AC Repair: Why Is My Heat Pump Not Cooling? 

Here is a simple checklist for you troubleshooters out there. DISCLAIMER: heat pumps are complex systems that utilize large amounts of electricity. Do not take any action that might bring you in contact with high voltage.  Your heat pump is blowing warm air? Or it is blowing no air? Or it’s not turning on at all? We’ll address the things that can cause problems for you, so you can hopefully prevent an AC repair bill and get right back to the business of being comfortable. Thermostat IssuesThe very first thing you can do is make sure that your thermostat is set correctly. It should be set to AUTO or COOL, or to HEAT depending on the season, and the setting temperature should be, at minimum, a couple of degrees below (or above for heating) the actual temperature of the home. Tripped Breaker and Other Miscellaneous Power IssuesOne of the first things you can check yourself is whether or not your heat pump is receiving power. Most residential installations have the outdoor unit easily accessible outside the building. Turn your thermostat down a few degrees and go outside to check the unit. Be sure to give the system up to 8 minutes to cycle on after you lower the thermostat. If it is not turning on at all, it’s possible you’ve got a power interruption somewhere. You can go check the breakers to see if they are tripped. If, however, resetting breakers doesn’t work, or they trip again, stop troubleshooting and call an AC repair professional. Power issues are not to be taken lightly. This could also be a bad capacitor, which, fortunately for you, is one of the least expensive AC and heat pump repairs we’ll discuss today. Low RefrigerantIf your blower is turning on and blowing air, but the air doesn’t feel cold, you may have low refrigerant. You can’t check this yourself, but AC repair contractors can diagnose and fix this quickly, and it’s not the most expensive repair on this list. In older systems that use R22 refrigerant, this could cost a little more, as that refrigerant is being phased out and current supplies are getting more expensive. Airflow ProblemsAirflow issues can also cause insufficient cooling. If your vents are blowing weakly, or not at all, check your air filters and clean them according to the instructions provided with your heat pump. Dirty filters can cause an excessive buildup of cold air inside the units themselves, making them ice over. This insulates the coils and prevents them from cooling the air properly. You’ll have to defrost those by blowing the fan for a while before your system will work properly again. If not, call your AC repair contractor.  If you need AC repair for your air conditioner or heat pump system, call us today at 765-653-8802 and save $35! Related Articles: COOLING SYSTEM - 3 SMART REASONS TO AVOID A SUPER HIGH-EFFICIENCY CENTRAL AIR CONDITIONER CENTRAL AIR CONDITIONER INSTALLATION – HERE’S WHY HEAT PUMPS ARE GROWING IN POPULARITY DO PROGRAMMABLE THERMOSTATS REALLY SAVE MONEY?    

cooling system - 3 smart Reasons to avoid A Super High-Efficiency Central Air Conditioner

Generally, a more efficient central air conditioner is preferable to less efficient alternatives. However, this isn’t always the case. In this article, we’re going to talk about a few reasons you may want to deliberately opt for a heating and cooling system without the coveted “super-efficient” descriptor. When shopping for HVAC systems, salespeople might tell you that your first priority should be efficiency. However, in my opinion, the first and most important consideration should be your specific needs. That means, if you read this list and it applies to you, you may choose to opt for a lower-cost cooling system. Let’s begin! You may want to consider a less efficient air conditioner IF:  The home in which you’re having a cooling system installed in a home where you do not pay the power bill. If you’re a landlord or property manager, the energy bills in a home are likely not your responsibility. In that instance, it might be worth saving yourself some money by opting for a simple air conditioner that will be sufficient to your tenant’s needs but may not be the most efficient available option. While cheaper systems do have higher energy bills, that cost A) won’t be passed on to you, and B) won’t be so much higher that your tenants will be negatively impacted.  You aren’t home in the summertime. Many people keep vacation homes these days, or travel during the warmer months, or for other reasons find themselves away from the home during the peak months of air conditioner operation. If you’ve got a forested cabin, a beachfront bungalow, or a ski-lodge tucked away somewhere, you probably aren’t using your central air conditioner all that often, anyway. At that point, it makes sense to purchase a simple cooling system without all the bells and whistles that raise the price tag.   You’re selling the house. This one’s pretty obvious, in our opinion. This doesn’t mean that you should absolutely avoid more expensive central air conditioners; it just means that you should weigh what your buyer needs. If keeping the cost low is extremely important to your customers, then opting for a less-efficient, and thus less expensive cooling system would be the right choice. If you are able to pass the cost of a more expensive air conditioner onto the home buyer without incident, then you have more options.  The bottom line? You should weigh what you need first, not what a salesperson or technician says you need.  If you need a new central air conditioner or a complete heating and cooling system, call us today 765-653-8802 and enjoy out lowest prices of the year!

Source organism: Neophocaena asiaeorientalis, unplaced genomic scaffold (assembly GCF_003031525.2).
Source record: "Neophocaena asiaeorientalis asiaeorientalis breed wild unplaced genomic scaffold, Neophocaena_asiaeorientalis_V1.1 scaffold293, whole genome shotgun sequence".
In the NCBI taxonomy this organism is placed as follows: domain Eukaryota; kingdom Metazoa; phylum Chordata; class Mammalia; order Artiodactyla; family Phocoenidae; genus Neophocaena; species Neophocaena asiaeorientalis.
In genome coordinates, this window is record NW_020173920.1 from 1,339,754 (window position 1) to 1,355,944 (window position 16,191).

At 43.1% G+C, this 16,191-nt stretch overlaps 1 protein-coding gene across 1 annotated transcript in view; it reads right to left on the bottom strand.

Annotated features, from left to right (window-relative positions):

Heat pumps are a good alternative to electric or fuel based, heating and cooling systems. They are becoming more and more popular throughout the country but there are a lot of misconceptions about their cost and usage. To dispel all of these, here are 6 reasons to choose a heat pump instead of a gas furnace for your heating and cooling needs:  Cost efficiencyA  ground source heat pump (geothermal heating and cooling) can save users up to 60% of energy costs, whereas air source heat pumps can save up to 40%. This cost efficiency is created as the system moves existing heat that always exists rather than creating all of the heat by itself. This means that the need for precious resources is eliminated and your carbon footprint is greatly reduced. Perfect temperatureHeat pump systems can maintain the right temperature in every room including home offices, bedrooms, basements, garages and more. Most homes here in Indiana are candidates for a heat pump but only your heating and air conditioning installation company can tell you for sure. Heat pumps do become less efficient once the temperature drops below about 40 degrees or so and are supplemented with an electric heating element. Energy efficiencyIf planned and installed properly, a  can produce heat at a highly efficient rate. For example, a ground source heat pump can produce 4KW of heat while consuming only 1KW of energy, which is a co-efficient of performance of 4:1. Air source heat pumps have a COP of 3:1, which is still better than most other heating and cooling systems. Reduced maintenanceUnlike other systems, heat pumps require a lot less maintenance. Good heat pumps could last for more than a decade with simple maintenance. Manufacturers are so confident in their product that they offer warranties for up to 10 years. Unlike heat pumps, furnaces can lose efficiency over the years and are not as efficient. SafetyHeat pumps have been proven to be safer than most other heating systems. They have a very low prevalence of accidents as no hazardous materials are present. Boilers, for example, are more hazardous as they involve boiling water and carbon monoxide. Easy installationMost air conditioning and heating companies can complete an installation quickly and efficiently, usually in a day or less. This means that homeowners don’t need to face the hassle of planning where or how to install the system. Heat pumps are growing in popularity and it’s easy to see why. With a reduced environmental impact, heat pumps are efficient. Moreover, some utilities provide incentives to make the equipment even more affordable. If you would like to learn more to determine if a heat pump system is right for your home, call us today 765-653-8802 and claim your free estimate and get a biggest savings of the year!